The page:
This weekend I concentrated on getting the engine together. The '99 head is going on the '94 short block. I had to install the valves in the head, and before I could do that I had to clean up the valves and lap them into their respective seats. The valve seats were in really very good shape so it only took a minute or so to lap each valve and get a really nice seal to the valve seat.
The valves cleaned up very nicely. They had some carbon deposits that were pretty stubborn but my trusty brass wire brush on my right angle die grinder finally got to the bottom of it.
This $3 valve lapping tool worked just fine. I used some Permatex valve lapping compound, which is very abrasive. It's super important not to leave any in the engine. It's a little hard to see in the above photo, but what you must achieve is a uniform seat surface without any gaps or thin spots. It should be the same width all the way around. Since this head has such low mileage, the valves took very little lapping.
I had to make a tool to install the valve keepers. A 22mm socket with a window cut in it did the trick. Installing the keepers is an EXTREME exercise in patience. Working through a one-inch hole to get the tiny keepers into a tight spot is frustrating to say the least. I developed my technique - sticking the keeper on the end of a small wood dowel (ok, it was a chopstick) with a gob of grease, and finessing it into position next to the valve stem and inside the retainer, and then do it again with the other keeper without disturbing the first one, then releasing the spring compressor without the whole thing coming apart. I got decently adept at it within the first 5 valves, but then for every 3 that go together very easily in just a few seconds, the fourth one fights you for some reason and takes 30 minutes to get done. In my earlier years I would have broken some things. There are some benefits to growing older and more patient.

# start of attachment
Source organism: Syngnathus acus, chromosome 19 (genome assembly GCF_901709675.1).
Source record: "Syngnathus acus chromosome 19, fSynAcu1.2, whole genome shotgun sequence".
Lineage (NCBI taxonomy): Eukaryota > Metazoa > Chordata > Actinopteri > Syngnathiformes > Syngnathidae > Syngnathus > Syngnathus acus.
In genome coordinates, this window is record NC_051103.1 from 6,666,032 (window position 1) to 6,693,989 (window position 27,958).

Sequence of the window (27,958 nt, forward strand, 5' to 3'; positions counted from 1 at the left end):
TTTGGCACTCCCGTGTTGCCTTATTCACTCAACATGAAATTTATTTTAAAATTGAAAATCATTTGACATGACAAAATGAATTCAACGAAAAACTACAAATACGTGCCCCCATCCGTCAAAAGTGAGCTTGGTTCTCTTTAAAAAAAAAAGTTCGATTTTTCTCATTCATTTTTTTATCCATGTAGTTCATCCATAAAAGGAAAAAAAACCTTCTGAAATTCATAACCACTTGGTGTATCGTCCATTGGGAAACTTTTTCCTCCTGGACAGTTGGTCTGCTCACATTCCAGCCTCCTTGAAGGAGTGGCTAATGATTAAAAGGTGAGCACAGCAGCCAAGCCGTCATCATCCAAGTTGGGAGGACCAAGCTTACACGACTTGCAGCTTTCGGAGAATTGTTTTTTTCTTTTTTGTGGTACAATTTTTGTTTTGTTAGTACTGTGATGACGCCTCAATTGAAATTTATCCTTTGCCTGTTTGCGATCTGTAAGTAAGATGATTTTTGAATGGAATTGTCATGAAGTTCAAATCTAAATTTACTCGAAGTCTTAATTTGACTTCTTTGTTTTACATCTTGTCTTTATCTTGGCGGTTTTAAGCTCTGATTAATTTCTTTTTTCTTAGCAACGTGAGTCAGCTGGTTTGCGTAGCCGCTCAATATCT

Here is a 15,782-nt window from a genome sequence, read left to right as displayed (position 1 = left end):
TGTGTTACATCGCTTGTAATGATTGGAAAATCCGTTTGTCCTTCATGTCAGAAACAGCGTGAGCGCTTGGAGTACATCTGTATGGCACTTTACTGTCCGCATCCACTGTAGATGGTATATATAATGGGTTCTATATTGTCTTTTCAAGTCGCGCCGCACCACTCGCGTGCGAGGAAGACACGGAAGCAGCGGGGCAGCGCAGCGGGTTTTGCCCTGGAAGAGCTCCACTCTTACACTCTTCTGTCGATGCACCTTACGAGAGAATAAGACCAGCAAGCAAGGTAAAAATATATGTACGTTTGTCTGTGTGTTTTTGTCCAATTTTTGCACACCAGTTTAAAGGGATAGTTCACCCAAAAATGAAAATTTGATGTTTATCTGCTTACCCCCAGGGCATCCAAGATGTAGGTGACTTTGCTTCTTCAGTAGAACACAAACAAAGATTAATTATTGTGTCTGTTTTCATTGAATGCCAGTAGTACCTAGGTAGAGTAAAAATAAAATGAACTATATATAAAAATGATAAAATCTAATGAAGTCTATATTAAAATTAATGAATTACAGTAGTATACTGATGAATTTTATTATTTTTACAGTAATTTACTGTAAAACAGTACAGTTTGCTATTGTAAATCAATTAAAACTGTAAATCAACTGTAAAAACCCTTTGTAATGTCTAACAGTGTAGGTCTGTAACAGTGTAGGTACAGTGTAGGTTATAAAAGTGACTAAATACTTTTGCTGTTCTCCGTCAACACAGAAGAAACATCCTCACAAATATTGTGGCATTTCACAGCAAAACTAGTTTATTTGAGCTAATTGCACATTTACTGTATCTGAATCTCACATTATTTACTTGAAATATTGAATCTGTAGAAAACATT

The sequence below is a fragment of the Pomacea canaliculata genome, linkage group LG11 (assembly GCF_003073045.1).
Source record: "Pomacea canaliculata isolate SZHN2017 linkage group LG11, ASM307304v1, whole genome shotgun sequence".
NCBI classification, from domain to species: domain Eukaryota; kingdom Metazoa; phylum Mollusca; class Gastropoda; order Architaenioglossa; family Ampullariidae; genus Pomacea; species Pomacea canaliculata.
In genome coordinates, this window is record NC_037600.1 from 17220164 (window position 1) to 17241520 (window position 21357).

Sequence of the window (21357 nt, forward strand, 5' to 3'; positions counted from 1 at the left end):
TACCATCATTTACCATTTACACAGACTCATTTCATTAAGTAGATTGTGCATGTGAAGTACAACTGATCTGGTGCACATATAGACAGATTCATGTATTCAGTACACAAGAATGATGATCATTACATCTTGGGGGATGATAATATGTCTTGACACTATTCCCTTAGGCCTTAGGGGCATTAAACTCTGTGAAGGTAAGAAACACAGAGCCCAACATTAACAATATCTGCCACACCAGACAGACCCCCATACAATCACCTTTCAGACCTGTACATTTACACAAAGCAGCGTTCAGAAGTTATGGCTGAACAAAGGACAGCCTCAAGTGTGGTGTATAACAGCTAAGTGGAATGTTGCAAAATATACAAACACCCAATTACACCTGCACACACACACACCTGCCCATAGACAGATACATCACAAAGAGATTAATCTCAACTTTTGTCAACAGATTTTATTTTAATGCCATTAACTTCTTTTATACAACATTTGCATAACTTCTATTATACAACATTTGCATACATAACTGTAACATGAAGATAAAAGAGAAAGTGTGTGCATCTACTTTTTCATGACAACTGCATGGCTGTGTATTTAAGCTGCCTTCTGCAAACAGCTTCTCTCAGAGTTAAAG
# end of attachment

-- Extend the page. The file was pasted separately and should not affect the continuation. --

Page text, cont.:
This is the coolant fitting on the back of the '94 head. For some reason it got really badly corroded. It was leaking coolant onto the top of the transmission bell housing.
For about 20 bucks I got a new one. I just had to transfer the temperature sensors over.
This is why doing a restoration takes a lot longer than you think it will. This bracket came off the back of the '94 cylinder head. I don't even know what it is for, but I decided to transfer it to the new head, and spent almost an hour wire-brushing the rust and grunge off of it, and painting it with aluminum paint. If this was a REAL restoration I'd have to have it cadmium plated.
Next I fitted the head gasket. Note that it will fit in any orientation but there is only ONE orientation where all the correct coolant and oil passages are clear. I checked it and double-checked it to make sure I got it right.
I bolted the head down, torquing the bolts in a spiral pattern from the middle, to 58 foot-pounds. Then I dropped the lifters in.
Next I installed the cams, the cam bearing caps, and torqued them down to 115 INCH-pounds. Actually, I don't have a torque wrench that reads inch-pounds, so I very carefully used my 3/8" torque wrench set to 10 foot pounds. I also went ahead and installed the water neck with a new o-ring, and installed the cam gears torqued to 40 foot-pounds.
Next I installed the water pump, the outlet pipe, and set the cam cover on top for good looks. It's not bolted down yet. The water pump bolts are torqued to 16 foot-pounds.
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